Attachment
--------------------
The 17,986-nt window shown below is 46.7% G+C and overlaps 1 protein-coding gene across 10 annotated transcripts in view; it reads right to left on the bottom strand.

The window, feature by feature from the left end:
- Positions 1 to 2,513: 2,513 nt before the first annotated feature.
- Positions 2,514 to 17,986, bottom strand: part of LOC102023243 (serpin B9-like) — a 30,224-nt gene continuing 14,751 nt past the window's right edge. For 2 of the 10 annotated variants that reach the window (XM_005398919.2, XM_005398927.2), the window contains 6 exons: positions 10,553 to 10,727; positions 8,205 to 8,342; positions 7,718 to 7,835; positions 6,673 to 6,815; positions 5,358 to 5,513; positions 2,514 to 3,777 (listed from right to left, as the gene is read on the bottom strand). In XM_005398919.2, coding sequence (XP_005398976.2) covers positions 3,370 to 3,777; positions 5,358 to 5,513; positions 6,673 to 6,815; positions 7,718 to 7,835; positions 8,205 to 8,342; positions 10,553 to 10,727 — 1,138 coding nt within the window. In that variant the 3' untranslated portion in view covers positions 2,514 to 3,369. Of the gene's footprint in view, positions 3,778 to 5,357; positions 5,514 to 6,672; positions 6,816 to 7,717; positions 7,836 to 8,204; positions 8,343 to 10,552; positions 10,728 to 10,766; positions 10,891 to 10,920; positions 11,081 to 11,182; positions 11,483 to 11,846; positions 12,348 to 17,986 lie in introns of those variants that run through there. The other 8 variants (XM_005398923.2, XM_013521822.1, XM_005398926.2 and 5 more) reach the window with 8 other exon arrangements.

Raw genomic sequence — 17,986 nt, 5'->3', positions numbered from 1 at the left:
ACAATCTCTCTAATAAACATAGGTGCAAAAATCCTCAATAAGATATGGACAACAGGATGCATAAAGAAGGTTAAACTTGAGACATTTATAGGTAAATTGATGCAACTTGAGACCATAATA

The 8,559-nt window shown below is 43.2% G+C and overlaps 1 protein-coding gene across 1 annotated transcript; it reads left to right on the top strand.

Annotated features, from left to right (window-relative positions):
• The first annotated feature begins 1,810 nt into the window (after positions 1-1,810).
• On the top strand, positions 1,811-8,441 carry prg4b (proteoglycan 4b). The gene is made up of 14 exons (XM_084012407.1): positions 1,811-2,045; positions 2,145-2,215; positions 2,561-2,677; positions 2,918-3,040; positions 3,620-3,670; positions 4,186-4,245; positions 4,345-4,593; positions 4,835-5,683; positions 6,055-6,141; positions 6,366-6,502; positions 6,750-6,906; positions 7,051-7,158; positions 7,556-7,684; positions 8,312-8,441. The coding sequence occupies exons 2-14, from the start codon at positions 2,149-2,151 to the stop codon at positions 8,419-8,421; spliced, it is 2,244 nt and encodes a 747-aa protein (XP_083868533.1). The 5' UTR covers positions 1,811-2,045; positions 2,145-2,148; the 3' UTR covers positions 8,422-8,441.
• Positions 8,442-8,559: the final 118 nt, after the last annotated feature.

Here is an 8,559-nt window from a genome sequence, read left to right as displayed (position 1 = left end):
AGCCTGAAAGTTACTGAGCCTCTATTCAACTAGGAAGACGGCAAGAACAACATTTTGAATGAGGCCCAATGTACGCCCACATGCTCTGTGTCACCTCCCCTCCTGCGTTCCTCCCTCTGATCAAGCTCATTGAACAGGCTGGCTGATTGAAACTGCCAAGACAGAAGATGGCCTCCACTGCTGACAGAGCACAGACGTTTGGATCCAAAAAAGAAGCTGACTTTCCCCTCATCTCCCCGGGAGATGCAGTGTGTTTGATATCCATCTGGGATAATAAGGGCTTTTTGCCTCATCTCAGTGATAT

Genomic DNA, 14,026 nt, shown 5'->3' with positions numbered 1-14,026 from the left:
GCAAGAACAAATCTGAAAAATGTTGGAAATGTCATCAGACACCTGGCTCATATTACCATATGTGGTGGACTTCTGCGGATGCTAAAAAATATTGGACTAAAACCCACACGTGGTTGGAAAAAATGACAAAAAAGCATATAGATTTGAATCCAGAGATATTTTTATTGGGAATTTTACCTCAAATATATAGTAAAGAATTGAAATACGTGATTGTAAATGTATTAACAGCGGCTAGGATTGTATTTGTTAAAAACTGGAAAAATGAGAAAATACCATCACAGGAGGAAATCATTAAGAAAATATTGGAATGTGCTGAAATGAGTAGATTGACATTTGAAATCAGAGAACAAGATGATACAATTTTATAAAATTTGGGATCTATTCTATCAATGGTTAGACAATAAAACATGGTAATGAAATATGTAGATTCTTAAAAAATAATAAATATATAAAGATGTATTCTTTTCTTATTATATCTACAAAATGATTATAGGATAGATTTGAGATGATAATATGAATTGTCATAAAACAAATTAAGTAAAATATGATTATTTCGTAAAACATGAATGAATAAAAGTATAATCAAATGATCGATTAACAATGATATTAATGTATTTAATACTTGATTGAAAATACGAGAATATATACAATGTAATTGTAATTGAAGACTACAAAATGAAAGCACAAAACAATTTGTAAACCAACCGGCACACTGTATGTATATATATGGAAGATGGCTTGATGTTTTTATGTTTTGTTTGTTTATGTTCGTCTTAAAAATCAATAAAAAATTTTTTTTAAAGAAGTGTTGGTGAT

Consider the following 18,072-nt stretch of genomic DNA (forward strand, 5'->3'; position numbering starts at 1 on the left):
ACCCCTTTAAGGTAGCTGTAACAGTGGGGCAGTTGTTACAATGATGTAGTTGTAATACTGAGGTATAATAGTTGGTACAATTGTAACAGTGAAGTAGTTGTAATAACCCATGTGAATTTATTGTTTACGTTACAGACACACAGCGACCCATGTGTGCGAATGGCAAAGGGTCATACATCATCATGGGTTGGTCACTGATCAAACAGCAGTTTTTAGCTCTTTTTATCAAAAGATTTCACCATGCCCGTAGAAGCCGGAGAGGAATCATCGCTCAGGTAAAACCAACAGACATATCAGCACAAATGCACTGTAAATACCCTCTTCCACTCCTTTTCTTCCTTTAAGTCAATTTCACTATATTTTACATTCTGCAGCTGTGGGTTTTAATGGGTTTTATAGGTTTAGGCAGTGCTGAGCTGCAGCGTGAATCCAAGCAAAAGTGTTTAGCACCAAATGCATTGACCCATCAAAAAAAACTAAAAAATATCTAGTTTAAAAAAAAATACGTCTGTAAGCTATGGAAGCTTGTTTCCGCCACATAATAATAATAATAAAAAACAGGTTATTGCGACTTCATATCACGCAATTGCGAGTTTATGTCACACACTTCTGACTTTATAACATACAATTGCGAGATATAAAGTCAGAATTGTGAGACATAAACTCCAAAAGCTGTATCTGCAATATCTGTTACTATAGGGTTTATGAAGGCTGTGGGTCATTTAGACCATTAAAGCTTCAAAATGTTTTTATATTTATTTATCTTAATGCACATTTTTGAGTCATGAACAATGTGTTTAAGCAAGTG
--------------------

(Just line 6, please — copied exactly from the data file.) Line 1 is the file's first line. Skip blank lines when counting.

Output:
ACAATCTCTCTAATAAACATAGGTGCAAAAATCCTCAATAAGATATGGACAACAGGATGCATAAAGAAGGTTAAACTTGAGACATTTATAGGTAAATTGATGCAACTTGAGACCATAATA